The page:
Rare on a daysailer, the Expo 14.2's main sail furls, and her arched boom provides exceptional headroom. She is instantly —and easily controlled in almost any wind condition, a very easy daysailer to single-hand, and minutes to rig. Sporty with one or two, relaxing with a cockpit full. see more
Traditional sloop-rigged daysailer with main and genoa. Pivoting, lightweight mast, and non-rigid, furling headsail mean less bulk, less connections, and simple set up. A reefing main makes her single-hand, and novice capable, though she's designed for two or more. see more
Daysailers carry passengers, a picnic lunch, and a fair share of gear; they accommodate a small motor which allows you to launch on narrow canals, rivers, or in crowded harbors, as well as providing power if the wind dies. A swim ladder adds function and accessibility.
A daysailer's high sides and interior seats help keep passengers dry. Deep cockpits and high booms provide plenty of body room; you may not even have to duck when you tack.
A daysailer's wider hull adds stability, and its heavier hull is not as sensitive to body weight shifts, when underway, whereas a dinghy or board boat is highly passenger-weight sensitive. Though most daysailers can capsize, it's not as likely.
Because a daysailer is drier and less likely to capsize, its season may be longer. Dinghy, board boat, and catamaran sailers often need to purchase wetsuits or drysuits to sail spring and fall.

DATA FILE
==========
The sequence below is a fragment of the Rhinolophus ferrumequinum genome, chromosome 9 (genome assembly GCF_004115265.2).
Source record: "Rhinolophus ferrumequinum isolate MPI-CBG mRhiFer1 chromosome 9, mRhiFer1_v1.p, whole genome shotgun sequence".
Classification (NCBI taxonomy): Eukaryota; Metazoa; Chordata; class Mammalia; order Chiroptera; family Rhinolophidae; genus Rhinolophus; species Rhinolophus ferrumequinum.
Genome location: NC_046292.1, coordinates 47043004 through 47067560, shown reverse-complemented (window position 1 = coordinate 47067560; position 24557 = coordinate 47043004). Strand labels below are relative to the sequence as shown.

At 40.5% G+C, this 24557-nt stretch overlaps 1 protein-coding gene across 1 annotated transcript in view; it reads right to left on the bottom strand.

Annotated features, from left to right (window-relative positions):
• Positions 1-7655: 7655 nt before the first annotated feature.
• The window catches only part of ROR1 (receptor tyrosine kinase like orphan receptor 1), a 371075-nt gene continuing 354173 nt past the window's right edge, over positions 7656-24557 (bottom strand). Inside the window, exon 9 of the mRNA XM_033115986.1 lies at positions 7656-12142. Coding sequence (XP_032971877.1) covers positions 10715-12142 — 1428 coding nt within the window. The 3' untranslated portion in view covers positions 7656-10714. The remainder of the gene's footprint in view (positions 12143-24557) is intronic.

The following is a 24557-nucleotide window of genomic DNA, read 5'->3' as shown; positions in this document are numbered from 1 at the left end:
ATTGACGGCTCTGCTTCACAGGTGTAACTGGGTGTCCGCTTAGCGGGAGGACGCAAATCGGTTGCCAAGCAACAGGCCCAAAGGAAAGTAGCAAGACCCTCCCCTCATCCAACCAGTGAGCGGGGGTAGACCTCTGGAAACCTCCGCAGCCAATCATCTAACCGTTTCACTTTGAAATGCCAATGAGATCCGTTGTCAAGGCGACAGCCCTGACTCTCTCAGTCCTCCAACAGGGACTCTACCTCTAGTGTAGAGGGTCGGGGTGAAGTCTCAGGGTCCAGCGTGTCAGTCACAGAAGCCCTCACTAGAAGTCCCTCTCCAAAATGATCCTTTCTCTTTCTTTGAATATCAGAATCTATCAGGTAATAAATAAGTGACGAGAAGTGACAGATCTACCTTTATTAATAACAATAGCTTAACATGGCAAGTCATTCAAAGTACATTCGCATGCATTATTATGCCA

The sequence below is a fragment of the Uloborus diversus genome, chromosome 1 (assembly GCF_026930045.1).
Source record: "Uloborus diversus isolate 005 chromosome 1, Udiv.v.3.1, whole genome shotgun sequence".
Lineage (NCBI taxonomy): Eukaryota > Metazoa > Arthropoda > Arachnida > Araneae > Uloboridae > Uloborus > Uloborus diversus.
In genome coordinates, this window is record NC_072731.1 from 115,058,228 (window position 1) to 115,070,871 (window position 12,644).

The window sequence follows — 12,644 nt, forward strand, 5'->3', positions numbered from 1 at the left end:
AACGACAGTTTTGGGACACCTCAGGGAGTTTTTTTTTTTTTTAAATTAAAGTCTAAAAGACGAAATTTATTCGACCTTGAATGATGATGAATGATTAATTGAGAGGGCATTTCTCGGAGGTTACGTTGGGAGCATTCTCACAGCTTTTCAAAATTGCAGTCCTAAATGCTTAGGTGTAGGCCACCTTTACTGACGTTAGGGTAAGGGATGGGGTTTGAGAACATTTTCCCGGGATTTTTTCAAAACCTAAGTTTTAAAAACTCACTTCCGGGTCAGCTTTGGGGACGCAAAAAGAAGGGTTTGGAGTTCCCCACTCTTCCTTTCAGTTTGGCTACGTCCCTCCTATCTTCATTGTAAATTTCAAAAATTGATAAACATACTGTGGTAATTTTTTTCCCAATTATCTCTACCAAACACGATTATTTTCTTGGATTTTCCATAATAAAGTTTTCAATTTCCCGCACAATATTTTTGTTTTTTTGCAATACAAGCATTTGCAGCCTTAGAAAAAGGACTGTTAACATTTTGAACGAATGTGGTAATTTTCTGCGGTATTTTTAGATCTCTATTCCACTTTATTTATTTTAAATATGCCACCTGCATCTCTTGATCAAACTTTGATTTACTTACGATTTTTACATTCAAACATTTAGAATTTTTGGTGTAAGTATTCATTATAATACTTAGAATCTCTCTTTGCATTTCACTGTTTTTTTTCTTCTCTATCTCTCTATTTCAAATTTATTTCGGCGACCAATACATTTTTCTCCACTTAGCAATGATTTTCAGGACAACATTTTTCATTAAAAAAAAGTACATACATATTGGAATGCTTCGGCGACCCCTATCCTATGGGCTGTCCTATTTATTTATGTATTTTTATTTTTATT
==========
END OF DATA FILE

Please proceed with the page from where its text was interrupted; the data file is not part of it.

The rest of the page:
Daysailers like the Expo 14.2 and Catalina 16.5 can be easily towed behind a small car, then rigged, launched, and sailed away by an average couple. Small sailboats with any cabin (even a tiny one) are heavier, and often require a truck to retrieve them from a slippery ramp, and they usually have taller, heavier, deck-stepped masts which are harder to raise.
Some daysailers, like the Catalina 14.2 and 16.5, self-bail by gravity; when left uncovered, they won't fill up with water. If moored, a daysailer with a furling mainsail can leave the dock in a minute, so more time sailing, and less time preparing-to. If you moor any fiberglass boat, protect her hull with bottom paint.
Few daysailers can be totally handled (rigged, launched, sailed, righted) by one person alone. You may need someone at the bow to pin the forestay, more weight to right it, help in climbing back in, or loading it on its trailer.
Board boats right easily when capsized; daysailers are harder to right, and harder to climb back into —especially without a swim ladder. Though modern daysailers have flotation in their hull, many have a tendency to turn completely upside down (turtle) when capsized, especially if not righted promptly. The Catalina 16.5 has an optional flotation panel that surrounds the top of its mainsail to prevent turning turtle.
Bigger is not always better, nor necessarily safer, in large lakes.
Daysailers are great for couples, singles who like company, or 3-generational families. If you have toddlers/young children, you may enjoy the versatility of a Hobie Tandem Island. If you have teenagers, consider taking turns on a sporty board boat —or if you choose a daysailer, encourage your spouse, teen, or friends to skipper. Driving is fun!